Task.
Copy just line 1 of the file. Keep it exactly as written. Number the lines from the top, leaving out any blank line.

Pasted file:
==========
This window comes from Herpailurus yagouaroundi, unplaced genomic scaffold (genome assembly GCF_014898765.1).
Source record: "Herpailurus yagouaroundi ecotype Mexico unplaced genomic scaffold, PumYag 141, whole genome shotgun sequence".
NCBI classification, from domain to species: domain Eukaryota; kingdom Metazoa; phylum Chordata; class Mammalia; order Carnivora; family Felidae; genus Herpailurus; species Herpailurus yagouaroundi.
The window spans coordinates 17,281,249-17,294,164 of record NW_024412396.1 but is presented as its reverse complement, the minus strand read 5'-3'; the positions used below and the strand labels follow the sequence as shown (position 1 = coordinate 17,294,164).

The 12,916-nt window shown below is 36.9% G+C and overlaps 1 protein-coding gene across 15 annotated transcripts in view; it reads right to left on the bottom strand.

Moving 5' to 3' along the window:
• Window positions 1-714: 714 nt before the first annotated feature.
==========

This window comes from Herpailurus yagouaroundi, unplaced genomic scaffold (genome assembly GCF_014898765.1).